Close your eyes. Relax. Think back to a simpler time—a time before cell phones, before email, before PDAs and internet search engines. Think back to a time when real estate agents had glamour-shot photographs on their business cards and online was not around.
Now, ask yourself these questions: How did real estate agents look up properties in the MLS? How did they know a house was for sale? How did they know which house was for sale or a bank foreclosure? How did they know if the house had 3 or 4 bedrooms? The answer to all these questions could be found in an invaluable source real estate agents called “the book.” Yes, the Austin MLS published a book once each month that contained all the listings. So, if real estate agents wanted a virtual tour, they had to drive to the property to take an actual, visual tour themselves, take notes with pen and paper, and then run to the nearest payphone to call their clients to let them know they had found a house for them to preview. Talk about putting some miles on your car!
This lack of instant connection did, however, work in the favor of the real estate investor. Less-than-serious buyers were quickly weeded out of the system; and, rather than having the convenience of viewing hundreds of homes from the comfort of their own homes, real estate agents had to actually drive to a house to preview it. The competition for homes that were great deals was furious and cutthroat!
A couple of years ago a good friend and a long-time realtor told me the story about a home that he had sold back in those days to one of his clients. At that time most people would not even consider writing an offer on a house unseen. Therefore, the agent had to coordinate a meeting of all the parties involved to preview and, hopefully, write an offer if the house was what the client was looking for. My friend said that back in the old days each listing had a lock box; and, if the agent knew the combination, he could open it to get the key to the house. This was also true for both bank and HUD foreclosures.
My realtor friend told me this story: As he was looking through the listing of HUD foreclosures that had just come out, he noticed a home that met all the criteria that one of his clients had specified—great location, great price, and all the desired amenities. He quickly jumped into his car and drove across town to actually see the property to make sure that the house was in good shape. However, as he pulled up to the curb, he saw not one but two of his competitors there; they were also previewing the home. Like my friend, they had just seen the listing for this foreclosure and came to the same conclusion he did—this home was a great deal!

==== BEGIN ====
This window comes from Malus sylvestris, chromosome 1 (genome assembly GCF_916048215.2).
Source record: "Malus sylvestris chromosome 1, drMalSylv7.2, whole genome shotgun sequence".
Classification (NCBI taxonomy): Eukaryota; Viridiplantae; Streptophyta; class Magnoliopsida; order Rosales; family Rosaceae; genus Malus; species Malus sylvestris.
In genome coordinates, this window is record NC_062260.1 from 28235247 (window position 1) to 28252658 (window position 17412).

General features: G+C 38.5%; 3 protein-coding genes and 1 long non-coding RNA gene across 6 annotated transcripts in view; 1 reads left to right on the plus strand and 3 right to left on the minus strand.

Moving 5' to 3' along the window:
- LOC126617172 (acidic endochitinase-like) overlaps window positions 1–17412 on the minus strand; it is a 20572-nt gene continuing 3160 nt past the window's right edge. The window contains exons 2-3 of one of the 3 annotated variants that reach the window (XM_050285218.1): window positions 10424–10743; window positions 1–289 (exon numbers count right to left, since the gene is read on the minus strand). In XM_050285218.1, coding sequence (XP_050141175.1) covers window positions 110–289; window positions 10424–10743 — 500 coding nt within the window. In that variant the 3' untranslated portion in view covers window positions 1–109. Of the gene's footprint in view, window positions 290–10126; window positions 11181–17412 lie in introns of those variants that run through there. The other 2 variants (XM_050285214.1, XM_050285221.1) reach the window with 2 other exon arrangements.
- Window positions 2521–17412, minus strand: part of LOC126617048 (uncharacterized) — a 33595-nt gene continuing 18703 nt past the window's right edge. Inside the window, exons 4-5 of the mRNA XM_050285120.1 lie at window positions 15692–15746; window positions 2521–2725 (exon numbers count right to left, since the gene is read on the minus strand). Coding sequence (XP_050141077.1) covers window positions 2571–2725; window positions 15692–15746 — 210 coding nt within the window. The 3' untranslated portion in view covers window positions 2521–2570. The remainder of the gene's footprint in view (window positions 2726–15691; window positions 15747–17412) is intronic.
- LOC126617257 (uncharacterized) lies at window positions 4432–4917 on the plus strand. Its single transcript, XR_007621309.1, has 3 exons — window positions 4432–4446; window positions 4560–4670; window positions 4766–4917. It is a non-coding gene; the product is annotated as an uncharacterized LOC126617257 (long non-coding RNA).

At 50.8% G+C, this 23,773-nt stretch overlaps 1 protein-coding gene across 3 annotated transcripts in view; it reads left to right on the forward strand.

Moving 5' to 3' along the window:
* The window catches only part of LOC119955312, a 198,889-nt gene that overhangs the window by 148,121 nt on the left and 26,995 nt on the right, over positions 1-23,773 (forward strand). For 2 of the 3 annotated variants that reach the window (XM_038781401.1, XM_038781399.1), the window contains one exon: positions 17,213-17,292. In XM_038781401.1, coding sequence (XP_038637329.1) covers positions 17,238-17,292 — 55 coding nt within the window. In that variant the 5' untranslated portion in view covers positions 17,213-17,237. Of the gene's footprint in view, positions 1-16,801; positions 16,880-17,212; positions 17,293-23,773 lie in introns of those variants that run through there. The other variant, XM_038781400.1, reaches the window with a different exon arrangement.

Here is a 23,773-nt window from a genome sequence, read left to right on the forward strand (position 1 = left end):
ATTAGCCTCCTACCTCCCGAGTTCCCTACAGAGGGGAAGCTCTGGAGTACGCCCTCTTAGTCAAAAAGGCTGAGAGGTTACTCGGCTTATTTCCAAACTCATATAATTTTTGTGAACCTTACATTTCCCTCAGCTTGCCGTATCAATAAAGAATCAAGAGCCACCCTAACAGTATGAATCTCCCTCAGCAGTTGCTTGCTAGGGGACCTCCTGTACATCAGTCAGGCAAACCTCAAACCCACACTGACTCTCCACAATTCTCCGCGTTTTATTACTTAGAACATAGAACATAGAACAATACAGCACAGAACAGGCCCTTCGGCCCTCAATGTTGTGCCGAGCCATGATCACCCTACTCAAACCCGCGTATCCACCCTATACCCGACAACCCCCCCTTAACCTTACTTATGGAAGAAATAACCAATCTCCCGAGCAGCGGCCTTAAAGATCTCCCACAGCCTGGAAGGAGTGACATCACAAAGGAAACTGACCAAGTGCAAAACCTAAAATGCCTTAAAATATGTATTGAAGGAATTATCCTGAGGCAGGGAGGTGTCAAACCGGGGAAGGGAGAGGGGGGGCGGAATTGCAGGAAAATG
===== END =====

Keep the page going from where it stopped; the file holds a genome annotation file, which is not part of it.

After completing his assessment of the home, my friend realized that this was the perfect house for his clients. He needed to get them there to preview it and write an offer. However, as he was leaving, he overheard one of his competitors saying that her client was coming to see the house that afternoon; if the client liked it, the competitor would write an offer on the spot. As a result of his observations my friend was feeling a little despondent, knowing that his clients were not going to be back from vacation for a few days. After a few minutes of thought, though, a wonderful idea popped into his head!
My friend remembered that he had seen a dead cat by the side of the road just a few blocks away during his drive to preview the house. He drove to that spot, picked up the dead cat, brought it to the house, and placed it strategically on the front porch. He then left, hoping that seeing the dead cat on the front porch would dissuade the competitor agent’s clients from making an offer on the house.
A couple of days later, when his clients were back in town, my friend checked on the status of the house with the dead cat on the front porch. It was still on the market, and there were no pending offers; so he immediately drove his clients to see this gem themselves.
When they arrived at the house, the dead cat was still on the porch. My friend immediately retrieved a shovel from his car trunk and removed it. His clients—unfazed—stepped across the threshold into this lovely home that, in fact, met all their desires and more. It was the perfect house at the perfect price. A little suspicious, however, the couple looked at my friend and asked if they were overlooking something. Was there anything wrong with the house—something not visible? There must be something wrong if no offers had been made on such a wonderful property. After a little reflection my realtor friend responded with this perfect little sentence:
“I guess they couldn’t see past the dead cat!”
This simple response has given me much joy over the years for this reason: If we think about it, any time we buy real estate we tend to exercise emotion rather than common sense. All those people who had previewed that house before my friend’s clients got back in town responded emotionally by thinking only about the dead cat and not considering the beautiful home and great deal that lay beyond it.
How many great opportunities are lost on a daily basis because emotion has gotten in our way? My realtor friend’s story illustrates the importance of this simple principle:
Sometimes we need to see past the dead cat to see the real opportunity that lays beyond it!
Till Next time –